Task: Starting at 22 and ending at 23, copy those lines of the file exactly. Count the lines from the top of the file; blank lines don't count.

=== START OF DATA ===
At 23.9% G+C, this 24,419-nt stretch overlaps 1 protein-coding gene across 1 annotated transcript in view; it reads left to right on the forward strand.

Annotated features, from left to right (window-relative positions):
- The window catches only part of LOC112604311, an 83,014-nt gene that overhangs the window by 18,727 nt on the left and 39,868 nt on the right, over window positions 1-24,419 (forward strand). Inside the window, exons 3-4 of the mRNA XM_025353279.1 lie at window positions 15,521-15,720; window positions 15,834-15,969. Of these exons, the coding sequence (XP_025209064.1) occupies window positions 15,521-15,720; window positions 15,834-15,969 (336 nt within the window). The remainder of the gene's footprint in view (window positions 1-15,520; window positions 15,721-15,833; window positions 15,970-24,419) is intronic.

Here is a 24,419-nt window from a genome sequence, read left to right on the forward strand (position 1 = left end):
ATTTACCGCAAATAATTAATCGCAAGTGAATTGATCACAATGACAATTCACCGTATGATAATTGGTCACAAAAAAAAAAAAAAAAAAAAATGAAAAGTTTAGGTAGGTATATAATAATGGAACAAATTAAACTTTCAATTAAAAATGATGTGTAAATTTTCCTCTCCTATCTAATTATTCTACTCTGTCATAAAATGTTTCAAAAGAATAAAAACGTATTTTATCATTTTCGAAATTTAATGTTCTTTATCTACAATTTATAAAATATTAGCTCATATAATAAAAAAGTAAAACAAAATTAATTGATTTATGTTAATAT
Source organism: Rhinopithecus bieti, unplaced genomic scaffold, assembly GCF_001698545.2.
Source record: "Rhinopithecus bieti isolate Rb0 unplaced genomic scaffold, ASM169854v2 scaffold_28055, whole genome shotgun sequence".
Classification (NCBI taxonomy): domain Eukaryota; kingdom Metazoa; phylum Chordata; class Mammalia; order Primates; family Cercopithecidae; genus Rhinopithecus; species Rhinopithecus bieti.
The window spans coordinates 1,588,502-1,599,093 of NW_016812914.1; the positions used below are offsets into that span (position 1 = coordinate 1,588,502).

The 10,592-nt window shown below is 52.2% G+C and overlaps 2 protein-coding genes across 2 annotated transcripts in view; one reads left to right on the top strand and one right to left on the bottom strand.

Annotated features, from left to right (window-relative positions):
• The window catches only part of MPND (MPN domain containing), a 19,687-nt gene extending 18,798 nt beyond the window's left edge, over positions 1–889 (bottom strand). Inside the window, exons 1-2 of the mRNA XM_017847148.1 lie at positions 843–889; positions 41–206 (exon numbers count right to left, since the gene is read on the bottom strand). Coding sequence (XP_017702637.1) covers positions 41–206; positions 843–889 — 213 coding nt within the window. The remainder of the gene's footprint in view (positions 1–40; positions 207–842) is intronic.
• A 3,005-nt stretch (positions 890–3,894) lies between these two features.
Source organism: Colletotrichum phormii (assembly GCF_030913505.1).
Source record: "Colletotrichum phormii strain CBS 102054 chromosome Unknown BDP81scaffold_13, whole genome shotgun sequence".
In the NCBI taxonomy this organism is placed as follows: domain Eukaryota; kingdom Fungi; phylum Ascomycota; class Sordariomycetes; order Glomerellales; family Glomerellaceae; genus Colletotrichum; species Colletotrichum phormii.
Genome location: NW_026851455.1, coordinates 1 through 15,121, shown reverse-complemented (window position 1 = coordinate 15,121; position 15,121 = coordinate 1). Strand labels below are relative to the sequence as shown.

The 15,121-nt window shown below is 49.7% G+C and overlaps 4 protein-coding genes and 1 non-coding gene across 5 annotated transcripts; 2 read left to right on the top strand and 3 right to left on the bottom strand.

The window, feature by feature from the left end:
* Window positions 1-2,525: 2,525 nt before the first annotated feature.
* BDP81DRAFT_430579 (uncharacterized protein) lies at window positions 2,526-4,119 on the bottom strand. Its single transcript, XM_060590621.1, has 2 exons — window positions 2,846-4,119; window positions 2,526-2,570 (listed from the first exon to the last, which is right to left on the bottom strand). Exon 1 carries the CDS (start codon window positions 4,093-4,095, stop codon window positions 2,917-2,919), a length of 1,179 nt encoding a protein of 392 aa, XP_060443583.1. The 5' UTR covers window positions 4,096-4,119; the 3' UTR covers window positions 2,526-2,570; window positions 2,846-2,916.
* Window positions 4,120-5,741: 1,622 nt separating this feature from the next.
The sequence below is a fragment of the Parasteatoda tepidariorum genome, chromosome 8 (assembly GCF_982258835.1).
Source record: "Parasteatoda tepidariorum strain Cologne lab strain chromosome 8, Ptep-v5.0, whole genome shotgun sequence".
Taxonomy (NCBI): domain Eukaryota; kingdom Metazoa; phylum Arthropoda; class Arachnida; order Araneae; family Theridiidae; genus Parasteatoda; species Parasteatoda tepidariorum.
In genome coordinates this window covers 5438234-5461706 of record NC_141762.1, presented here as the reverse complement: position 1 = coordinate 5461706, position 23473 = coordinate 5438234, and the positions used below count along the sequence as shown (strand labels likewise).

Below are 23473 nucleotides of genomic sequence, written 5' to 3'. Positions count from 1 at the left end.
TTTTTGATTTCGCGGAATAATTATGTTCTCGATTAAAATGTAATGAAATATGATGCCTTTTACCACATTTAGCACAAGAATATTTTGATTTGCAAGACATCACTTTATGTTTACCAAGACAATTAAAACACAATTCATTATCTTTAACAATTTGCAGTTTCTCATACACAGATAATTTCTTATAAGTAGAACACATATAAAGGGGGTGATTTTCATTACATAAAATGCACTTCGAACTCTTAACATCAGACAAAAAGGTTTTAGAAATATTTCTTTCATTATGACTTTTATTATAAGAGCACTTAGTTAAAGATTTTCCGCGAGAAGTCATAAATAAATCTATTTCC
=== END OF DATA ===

* Window positions 4,120-5,741: 1,622 nt separating this feature from the next.
The sequence below is a fragment of the Parasteatoda tepidariorum genome, chromosome 8 (assembly GCF_982258835.1).